Senior couple looking at energy bill

During this time of year of reflection and cold winter weather knocking at our doors, there’s something families and households across the country can be thankful for – reliable energy. It seems silly, right? It’s not. Energy is something we take for granted. That’s because we know that our electricity will always be on so we can make dinner and veg out after work or school – and of course, be warm throughout the night. It’s always on, we never really have to think of other scenarios like, where are my candles? How will I keep all the food cold in the refrigerator, or how will we take warm showers in the morning? It’s always reliable until it’s not. That means energy is something we can’t take for granted – even in the world’s most prosperous country.

California’s Experience Should be a Warning

Just look at the unfortunate situation that’s been unfolding throughout the fall across California. Tens of millions of people have been forced to go without power on a reoccurring basis for days at a time, instead of relying on back-up generators – for those who are lucky enough to afford them – just to keep a few small necessities going.

There are heartbreaking stories of people with medical hardships and where small businesses facing collapse were commonplace. How did they get to this point? While the most obvious has been the state’s struggle with crippling forest fires and years of under-investment upgrading and maintaining the electric grid, but the outages all come while policymakers have been busy trying to meet the increasing political demands from anti-development activists. It may take years to get the state’s grid back up and running at full speed.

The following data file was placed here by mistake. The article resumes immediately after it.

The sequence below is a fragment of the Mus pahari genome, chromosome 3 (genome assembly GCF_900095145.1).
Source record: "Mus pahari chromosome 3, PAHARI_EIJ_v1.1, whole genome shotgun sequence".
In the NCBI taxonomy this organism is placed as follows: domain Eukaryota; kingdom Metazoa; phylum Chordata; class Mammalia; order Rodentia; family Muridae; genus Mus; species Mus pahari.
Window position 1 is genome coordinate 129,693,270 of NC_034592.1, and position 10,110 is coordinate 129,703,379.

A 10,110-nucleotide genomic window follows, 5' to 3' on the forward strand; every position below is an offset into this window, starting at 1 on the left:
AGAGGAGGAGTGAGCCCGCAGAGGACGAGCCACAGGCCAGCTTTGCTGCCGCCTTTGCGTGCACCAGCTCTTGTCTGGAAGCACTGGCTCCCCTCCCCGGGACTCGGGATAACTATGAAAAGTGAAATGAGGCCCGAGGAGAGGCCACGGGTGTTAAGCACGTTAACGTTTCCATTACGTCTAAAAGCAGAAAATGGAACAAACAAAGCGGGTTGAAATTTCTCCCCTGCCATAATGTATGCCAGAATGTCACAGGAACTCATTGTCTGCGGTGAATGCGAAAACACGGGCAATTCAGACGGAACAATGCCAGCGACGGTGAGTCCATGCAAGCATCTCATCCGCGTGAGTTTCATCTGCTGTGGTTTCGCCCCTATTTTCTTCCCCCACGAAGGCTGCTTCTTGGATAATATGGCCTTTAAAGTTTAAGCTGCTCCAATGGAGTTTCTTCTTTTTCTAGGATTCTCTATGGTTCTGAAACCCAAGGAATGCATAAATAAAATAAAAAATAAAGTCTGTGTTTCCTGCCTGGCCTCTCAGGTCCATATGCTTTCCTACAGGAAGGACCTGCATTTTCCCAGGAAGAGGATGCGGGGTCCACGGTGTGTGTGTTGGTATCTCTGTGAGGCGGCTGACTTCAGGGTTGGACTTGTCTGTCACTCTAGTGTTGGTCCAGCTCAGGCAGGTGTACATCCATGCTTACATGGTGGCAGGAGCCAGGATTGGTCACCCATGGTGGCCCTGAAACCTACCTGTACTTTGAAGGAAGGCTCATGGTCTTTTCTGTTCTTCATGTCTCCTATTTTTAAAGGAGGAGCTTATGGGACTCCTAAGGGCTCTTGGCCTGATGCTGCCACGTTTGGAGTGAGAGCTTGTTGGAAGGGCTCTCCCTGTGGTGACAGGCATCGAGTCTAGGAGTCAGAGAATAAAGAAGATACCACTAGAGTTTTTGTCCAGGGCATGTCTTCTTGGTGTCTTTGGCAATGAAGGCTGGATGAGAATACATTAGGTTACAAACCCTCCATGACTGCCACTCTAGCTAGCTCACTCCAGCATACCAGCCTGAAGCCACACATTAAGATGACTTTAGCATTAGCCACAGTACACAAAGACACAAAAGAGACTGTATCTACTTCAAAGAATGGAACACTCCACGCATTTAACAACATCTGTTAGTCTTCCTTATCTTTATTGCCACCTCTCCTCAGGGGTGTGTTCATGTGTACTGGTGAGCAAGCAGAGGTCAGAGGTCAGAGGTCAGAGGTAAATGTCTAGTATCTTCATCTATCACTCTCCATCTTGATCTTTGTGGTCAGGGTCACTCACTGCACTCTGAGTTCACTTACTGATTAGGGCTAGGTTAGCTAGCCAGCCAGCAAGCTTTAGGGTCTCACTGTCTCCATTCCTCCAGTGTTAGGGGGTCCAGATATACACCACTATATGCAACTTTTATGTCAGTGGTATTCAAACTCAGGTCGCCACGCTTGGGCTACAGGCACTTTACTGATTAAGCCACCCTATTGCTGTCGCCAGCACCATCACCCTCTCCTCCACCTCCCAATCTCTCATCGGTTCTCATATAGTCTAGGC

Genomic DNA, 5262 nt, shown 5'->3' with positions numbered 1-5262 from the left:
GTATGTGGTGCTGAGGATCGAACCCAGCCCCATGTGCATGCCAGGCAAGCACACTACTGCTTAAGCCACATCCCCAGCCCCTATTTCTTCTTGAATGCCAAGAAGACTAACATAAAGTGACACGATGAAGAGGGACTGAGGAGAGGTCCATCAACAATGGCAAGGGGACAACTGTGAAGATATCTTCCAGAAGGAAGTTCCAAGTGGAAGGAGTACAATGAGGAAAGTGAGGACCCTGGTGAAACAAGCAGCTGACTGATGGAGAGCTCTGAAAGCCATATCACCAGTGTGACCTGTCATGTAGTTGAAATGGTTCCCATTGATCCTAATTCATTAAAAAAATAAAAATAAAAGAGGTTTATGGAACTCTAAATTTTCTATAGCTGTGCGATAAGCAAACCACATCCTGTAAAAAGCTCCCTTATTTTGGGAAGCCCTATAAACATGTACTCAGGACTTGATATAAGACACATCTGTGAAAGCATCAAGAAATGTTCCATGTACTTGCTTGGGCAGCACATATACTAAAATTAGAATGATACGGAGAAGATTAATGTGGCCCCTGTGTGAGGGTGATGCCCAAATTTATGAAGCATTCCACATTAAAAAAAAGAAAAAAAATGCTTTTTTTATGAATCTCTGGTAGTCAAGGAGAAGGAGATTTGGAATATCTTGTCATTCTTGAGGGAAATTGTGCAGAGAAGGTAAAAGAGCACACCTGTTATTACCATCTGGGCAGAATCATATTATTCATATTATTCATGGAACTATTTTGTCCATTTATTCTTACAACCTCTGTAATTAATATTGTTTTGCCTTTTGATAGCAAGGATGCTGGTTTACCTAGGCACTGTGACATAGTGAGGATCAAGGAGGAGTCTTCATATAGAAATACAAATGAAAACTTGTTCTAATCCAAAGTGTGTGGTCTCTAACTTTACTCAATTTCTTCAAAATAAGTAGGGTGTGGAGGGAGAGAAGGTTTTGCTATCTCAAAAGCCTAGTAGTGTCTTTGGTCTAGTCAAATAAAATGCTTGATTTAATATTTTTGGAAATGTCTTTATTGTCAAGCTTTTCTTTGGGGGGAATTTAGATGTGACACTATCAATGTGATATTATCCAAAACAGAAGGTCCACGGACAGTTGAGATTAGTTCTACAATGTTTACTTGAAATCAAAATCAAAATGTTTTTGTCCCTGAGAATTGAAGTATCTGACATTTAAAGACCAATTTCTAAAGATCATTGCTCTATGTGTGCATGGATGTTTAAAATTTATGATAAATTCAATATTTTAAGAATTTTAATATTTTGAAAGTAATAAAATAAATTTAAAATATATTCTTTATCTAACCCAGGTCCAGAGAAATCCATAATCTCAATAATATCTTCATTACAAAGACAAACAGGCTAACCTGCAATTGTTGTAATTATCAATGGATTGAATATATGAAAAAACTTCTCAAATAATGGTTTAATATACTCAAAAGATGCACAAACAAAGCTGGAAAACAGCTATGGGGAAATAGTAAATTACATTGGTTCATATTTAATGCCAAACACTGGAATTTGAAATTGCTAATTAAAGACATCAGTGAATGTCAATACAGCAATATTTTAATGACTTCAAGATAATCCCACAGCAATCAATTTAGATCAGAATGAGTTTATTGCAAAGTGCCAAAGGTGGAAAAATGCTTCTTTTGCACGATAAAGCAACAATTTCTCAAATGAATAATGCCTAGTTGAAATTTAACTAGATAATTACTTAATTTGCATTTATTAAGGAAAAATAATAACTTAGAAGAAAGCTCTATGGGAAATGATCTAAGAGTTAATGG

What Can Georgia Learn?

It is possible to practice environmental stewardship and meet our community’s energy demands without devastating the state. It’d be unfortunate for other states to import this situation – especially Georgia. Fortunately, right now, state regulators at the Public Service Commission (PSC) are considering a plan to help modernize and upgrade Georgia’s grid with investments that will keep pace with the demands Georgians are demanding for services in the future.

By investing in new efficient infrastructure today, we can all help to lower energy costs in the future. Already between 2006 and 2016, a report from the Consumer Energy Alliance found that Georgia’s families and small businesses saved almost $16 billion thanks to clean, reliable natural gas. More energy options are coming – plus the advantage of conservation and efficiency ideas through SMART Grid technology, but we have to invest now. The smart choices we make in advance will help keep energy affordable and hopefully hinder a big, one-time payment later.

You can learn more about this process before the PSC by reading our latest write up on the issue. And during this holiday season, remember to be thankful for the energy infrastructure that makes it merry and bright.